Why a Small Church in Los Angeles is Leading the Legal Fight Against Government Surveillance
When I first met Reverend Rick Hoyt he said, "You don't have to call me Reverend - just Rick is fine."
The bespectacled and youthful pastor sporting a salt-and-pepper beard, certainly didn't look like a conventional "man-of-God." In fact, the Unitarian Universalist church to which Rick belongs is known for defying Christian theological convention. And, Rick's home at the First Unitarian Church of Los Angeles also has a history of defying political convention.
The church, according to Hoyt, has been a "fierce advocate for personal liberties." Even before Edward Snowden became a house-hold name, the First Unitarian Church of LA became a named plaintiff in a major lawsuit against the National Security Agency (NSA) over privacy violations.
Nineteen organizations have joined Hoyt's church in an unusual coalition that includes the Marijuana legalization group, NORML, and gun rights groups like the California Association of Federal Firearms Licensees.
Hoyt admits that some of the groups are those his church doesn't normally work with and "aren't necessarily politically sympathetic with." But the right to personal privacy is a libertarian position deeply held by both ends of the political spectrum.
The coalition also includes Human Rights Watch, Greenpeace, Free Press, and the Council on American-Islamic Relations. And while they may have some strange bedfellows particularly with the gun-rights organizations, the groups have found common ground in what they see as an attack by the US government and the NSA on Americans' First Amendment Right to Assemble.
The lawsuit is based on the NSA's indiscriminate telephone tapping program, about which suspicions have existed long before recent leaks of classified documents. Rev. Hoyt fears that NSA surveillance aimed at political groups impacts the right of people to freely assemble in those groups: "People need to feel that they have the freedom to join an organization ...and use the power of a group to amplify their voices."
His suspicion that the government is likely spying on his church is not unfounded. Hoyt cited the church's long arc of political activism, going as far back as the late 1800s when people like Caroline Severence, the prominent suffragist, joined the Unitarian Church. Unitarians also historically embraced abolitionism and later the Civil Rights and modern feminist movements.
More relevant to today's suit is the position the church took in the 1950s against the McCarthy-era anti-communist witch hunts, coming to the defense of the black-listed "Hollywood Ten" writers and actors in Los Angeles.
That stance provoked a very real FBI surveillance program against the church. Plainclothes agents attended worship services and caused anxiety among the congregation. Hoyt says the church responded at the time by refusing to publish its membership directory in order to protect its congregants, and told me, "[w]e're very familiar with the kind of chilling effect that these government actions can have on the individual person's right to come together into churches and social and political groups to do the kind of work that we want to do as people of faith."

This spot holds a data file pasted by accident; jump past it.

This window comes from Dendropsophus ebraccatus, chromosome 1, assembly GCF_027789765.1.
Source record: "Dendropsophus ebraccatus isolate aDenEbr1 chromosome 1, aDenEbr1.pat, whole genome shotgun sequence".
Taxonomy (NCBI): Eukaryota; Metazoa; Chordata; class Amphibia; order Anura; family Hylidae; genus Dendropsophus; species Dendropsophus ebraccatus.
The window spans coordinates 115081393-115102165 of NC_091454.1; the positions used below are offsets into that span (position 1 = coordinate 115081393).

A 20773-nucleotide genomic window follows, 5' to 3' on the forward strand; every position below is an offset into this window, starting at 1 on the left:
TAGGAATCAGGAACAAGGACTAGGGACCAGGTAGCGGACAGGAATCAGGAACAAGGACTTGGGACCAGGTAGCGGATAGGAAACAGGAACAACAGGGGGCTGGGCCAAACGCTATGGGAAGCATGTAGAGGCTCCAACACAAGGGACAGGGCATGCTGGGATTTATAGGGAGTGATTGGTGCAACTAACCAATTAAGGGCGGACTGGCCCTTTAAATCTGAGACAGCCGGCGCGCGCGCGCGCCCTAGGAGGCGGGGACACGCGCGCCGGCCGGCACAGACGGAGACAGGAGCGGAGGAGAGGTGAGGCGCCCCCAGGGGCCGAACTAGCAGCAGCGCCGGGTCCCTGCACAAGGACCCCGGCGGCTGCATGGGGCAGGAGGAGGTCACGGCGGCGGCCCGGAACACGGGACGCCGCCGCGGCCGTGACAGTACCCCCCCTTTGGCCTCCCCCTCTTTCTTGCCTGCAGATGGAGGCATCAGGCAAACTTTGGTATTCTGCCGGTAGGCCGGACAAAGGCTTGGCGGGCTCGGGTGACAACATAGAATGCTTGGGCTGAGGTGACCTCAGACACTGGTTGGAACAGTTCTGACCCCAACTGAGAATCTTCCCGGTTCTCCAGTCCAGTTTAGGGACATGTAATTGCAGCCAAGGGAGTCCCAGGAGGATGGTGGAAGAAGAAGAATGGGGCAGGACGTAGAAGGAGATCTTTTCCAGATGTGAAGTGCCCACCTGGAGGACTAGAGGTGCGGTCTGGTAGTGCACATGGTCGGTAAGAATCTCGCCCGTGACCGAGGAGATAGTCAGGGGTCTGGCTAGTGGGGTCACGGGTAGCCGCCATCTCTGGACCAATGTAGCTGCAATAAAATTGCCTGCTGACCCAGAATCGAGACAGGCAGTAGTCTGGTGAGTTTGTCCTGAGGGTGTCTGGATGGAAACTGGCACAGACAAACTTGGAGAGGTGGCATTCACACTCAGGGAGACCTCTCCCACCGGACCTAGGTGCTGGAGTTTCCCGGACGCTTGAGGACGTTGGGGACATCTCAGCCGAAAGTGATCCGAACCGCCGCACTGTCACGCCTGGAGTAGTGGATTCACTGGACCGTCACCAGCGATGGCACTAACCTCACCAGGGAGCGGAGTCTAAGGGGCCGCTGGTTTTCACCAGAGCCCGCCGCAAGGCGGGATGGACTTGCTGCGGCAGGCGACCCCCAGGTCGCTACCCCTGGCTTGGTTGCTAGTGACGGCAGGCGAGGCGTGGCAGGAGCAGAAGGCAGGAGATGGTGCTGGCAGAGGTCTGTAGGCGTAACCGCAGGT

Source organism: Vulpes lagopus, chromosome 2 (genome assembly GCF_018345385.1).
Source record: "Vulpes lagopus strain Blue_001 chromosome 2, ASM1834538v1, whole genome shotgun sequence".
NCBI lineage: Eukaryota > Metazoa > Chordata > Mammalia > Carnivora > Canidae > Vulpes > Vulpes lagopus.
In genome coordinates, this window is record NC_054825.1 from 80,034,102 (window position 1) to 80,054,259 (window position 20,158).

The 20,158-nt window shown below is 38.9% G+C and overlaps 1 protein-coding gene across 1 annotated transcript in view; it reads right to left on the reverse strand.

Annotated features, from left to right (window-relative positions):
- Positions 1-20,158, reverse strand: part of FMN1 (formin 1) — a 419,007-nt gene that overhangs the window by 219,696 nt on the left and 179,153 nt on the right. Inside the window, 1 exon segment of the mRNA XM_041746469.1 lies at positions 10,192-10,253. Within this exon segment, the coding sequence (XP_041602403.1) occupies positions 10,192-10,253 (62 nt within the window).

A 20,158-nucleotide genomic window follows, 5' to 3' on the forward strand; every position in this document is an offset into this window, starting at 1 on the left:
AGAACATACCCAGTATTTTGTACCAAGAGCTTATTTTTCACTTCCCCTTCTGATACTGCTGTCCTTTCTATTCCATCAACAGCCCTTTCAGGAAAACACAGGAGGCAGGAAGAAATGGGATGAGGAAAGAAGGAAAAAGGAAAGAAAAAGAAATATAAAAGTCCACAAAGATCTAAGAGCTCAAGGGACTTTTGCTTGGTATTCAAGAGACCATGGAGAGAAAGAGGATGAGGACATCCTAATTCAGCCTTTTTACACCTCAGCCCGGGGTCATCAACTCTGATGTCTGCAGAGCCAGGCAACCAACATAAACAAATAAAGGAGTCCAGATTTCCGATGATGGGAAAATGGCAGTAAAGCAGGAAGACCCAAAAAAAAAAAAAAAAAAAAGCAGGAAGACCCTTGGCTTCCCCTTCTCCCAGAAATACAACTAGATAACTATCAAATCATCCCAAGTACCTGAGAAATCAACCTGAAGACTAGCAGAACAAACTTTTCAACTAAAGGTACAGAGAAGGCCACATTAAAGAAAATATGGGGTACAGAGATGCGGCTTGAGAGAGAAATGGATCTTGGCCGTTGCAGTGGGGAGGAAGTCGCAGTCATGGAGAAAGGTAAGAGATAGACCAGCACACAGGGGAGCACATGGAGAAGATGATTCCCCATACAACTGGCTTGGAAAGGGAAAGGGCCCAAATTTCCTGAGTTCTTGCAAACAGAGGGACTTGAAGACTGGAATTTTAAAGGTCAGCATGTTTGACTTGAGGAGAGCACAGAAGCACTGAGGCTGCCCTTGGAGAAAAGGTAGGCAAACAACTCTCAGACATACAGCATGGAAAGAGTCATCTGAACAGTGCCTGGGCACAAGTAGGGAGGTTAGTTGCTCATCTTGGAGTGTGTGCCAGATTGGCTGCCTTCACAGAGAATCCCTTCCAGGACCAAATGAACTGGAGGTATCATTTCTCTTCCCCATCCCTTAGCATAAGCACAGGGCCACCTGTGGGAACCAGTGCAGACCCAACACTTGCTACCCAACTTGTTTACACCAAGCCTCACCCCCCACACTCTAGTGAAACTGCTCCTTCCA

Reverend Rick Hoyt went further, saying it was incumbent on his church to take a strong position against government abuse of power: "[i]t is one of the foundational principles of our faith that individuals have power to affect change in the world and that we have a responsibility as people of faith to bring our values into the public sphere and to make change in this world."
Watch my recent and complete interview with Rev. Hoyt:
The church remains politically active today strongly engaged in issues like marriage equality. Mass government surveillance, argues Hoyt, could scare off potential congregants from politically active organizations like the First Unitarian Church. And that, according to him and his fellow plaintiffs, violates the First Amendment.
The lawsuit - First Unitarian Church Vs. The NSA - was filed in mid-July of this year by the Electronic Frontier Foundation (EFF), a group that has been around for almost as long as the internet. After months of laying the groundwork for the suit, the EFF's timing could not have been better, with NSA whistleblower Edward Snowden's explosive revelations coincidentally sparking a heated global debate over the US government's unchecked powers.
Snowden's documents, doggedly disseminated almost daily by Glenn Greenwald and his fellow reporters at the Guardian newspaper of London, have only served to strengthen the suit. Hoyt says the revelations underscore some of the very arguments made by the plaintiffs and now, thanks to Snowden, "we actually have some factual basis to say 'yes, what we suspected is actually happening.'"
While he hesitated to call Edward Snowden a "patriot," the Unitarian pastor credits Snowden with "speeding up the process," and helping to "ignite this public discussion." He added, "[a]nybody whose actions bring this kind of program to light and encourages national discussion is to be applauded."
When I asked Reverend Rick Hoyt if he mentioned the lawsuit during his church service, his eyes lit up and he enthused, "Oh yes, I have! We've actually been very excited about the lawsuit!" He is hopeful that his church, which he says is a "small group," and "not a particularly powerful group," in attempting to defend against mass government surveillance, may now, thanks especially to Snowden's revelations, stand a decent chance of preserving the First Amendment and people's right to privacy.
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